106 pcretest testdata\testinput3 testdata\myoutput3
107 windiff testdata\testoutput3 testdata\myoutput3
108 pcretest testdata\testinput4 testdata\myoutput4
109 windiff testdata\testoutput4 testdata\myoutput4
110 pcretest testdata\testinput5 testdata\myoutput5
111 windiff testdata\testoutput5 testdata\myoutput5
112 pcretest testdata\testinput6 testdata\myoutput6
113 windiff testdata\testoutput6 testdata\myoutput6
114
115 Note that there are now three more tests (7, 8, 9) that did not exist when Mark
116 wrote those comments. The test the new pcre_dfa_exec() function.
117
118 (7) If you want to use the pcregrep command, compile and link pcregrep.c; it
119 uses only the basic PCRE library.
120
121
122 THE C++ WRAPPER FUNCTIONS
123
124 The PCRE distribution now contains some C++ wrapper functions and tests,
125 contributed by Google Inc. On a system that can use "configure" and "make",
126 the functions are automatically built into a library called pcrecpp. It should
127 be straightforward to compile the .cc files manually on other systems. The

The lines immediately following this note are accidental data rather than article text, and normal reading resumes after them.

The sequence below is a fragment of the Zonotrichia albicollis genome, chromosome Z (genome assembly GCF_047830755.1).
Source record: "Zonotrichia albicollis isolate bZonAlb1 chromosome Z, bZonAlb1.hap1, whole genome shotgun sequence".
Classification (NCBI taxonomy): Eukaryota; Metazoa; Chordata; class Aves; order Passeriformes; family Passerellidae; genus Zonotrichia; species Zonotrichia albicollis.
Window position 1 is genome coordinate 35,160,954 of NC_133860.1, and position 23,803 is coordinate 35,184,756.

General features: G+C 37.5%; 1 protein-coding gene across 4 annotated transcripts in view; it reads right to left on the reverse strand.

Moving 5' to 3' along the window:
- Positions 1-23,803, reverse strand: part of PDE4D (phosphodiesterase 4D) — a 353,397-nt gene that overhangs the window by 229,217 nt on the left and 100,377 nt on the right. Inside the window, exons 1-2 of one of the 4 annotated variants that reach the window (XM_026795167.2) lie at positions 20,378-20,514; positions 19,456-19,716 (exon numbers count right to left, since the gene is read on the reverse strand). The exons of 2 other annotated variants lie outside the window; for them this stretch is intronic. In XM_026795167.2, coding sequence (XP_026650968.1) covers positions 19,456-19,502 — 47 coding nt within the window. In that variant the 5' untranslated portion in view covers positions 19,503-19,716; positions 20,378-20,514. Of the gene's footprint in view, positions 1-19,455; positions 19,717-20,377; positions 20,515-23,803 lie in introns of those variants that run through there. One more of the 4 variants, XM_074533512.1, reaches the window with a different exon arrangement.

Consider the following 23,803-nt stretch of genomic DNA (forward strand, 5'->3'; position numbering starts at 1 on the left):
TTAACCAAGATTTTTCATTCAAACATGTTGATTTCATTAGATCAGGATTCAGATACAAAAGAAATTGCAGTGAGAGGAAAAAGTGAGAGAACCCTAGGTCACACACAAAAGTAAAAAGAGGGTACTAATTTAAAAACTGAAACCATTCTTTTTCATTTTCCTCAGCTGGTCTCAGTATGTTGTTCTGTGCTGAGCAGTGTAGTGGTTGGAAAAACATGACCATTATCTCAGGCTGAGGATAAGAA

128 files called xxx_unittest.cc are test programs for each of the corresponding
129 xxx.cc files.
130
131
132 FURTHER REMARKS
133
134 If you have a system without "configure" but where you can use a Makefile, edit
135 Makefile.in to create Makefile, substituting suitable values for the variables
136 at the head of the file.
137
138 Some help in building a Win32 DLL of PCRE in GnuWin32 environments was
139 contributed by Paul Sokolovsky. These environments are Mingw32
140 (http://www.xraylith.wisc.edu/~khan/software/gnu-win32/) and CygWin
141 (http://sourceware.cygnus.com/cygwin/). Paul comments:
142
143 For CygWin, set CFLAGS=-mno-cygwin, and do 'make dll'. You'll get
144 pcre.dll (containing pcreposix also), libpcre.dll.a, and dynamically
145 linked pgrep and pcretest. If you have /bin/sh, run RunTest (three
146 main test go ok, locale not supported).
147
148 Changes to do MinGW with autoconf 2.50 were supplied by Fred Cox
149 <sailorFred@yahoo.com>, who comments as follows:
150
151 If you are using the PCRE DLL, the normal Unix style configure && make &&
152 make check && make install should just work[*]. If you want to statically
153 link against the .a file, you must define PCRE_STATIC before including
154 pcre.h, otherwise the pcre_malloc and pcre_free exported functions will be